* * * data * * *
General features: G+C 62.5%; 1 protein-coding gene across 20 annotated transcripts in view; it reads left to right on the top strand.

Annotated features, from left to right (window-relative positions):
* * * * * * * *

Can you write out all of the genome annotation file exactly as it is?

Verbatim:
General features: G+C 62.5%; 1 protein-coding gene across 20 annotated transcripts in view; it reads left to right on the top strand.

Annotated features, from left to right (window-relative positions):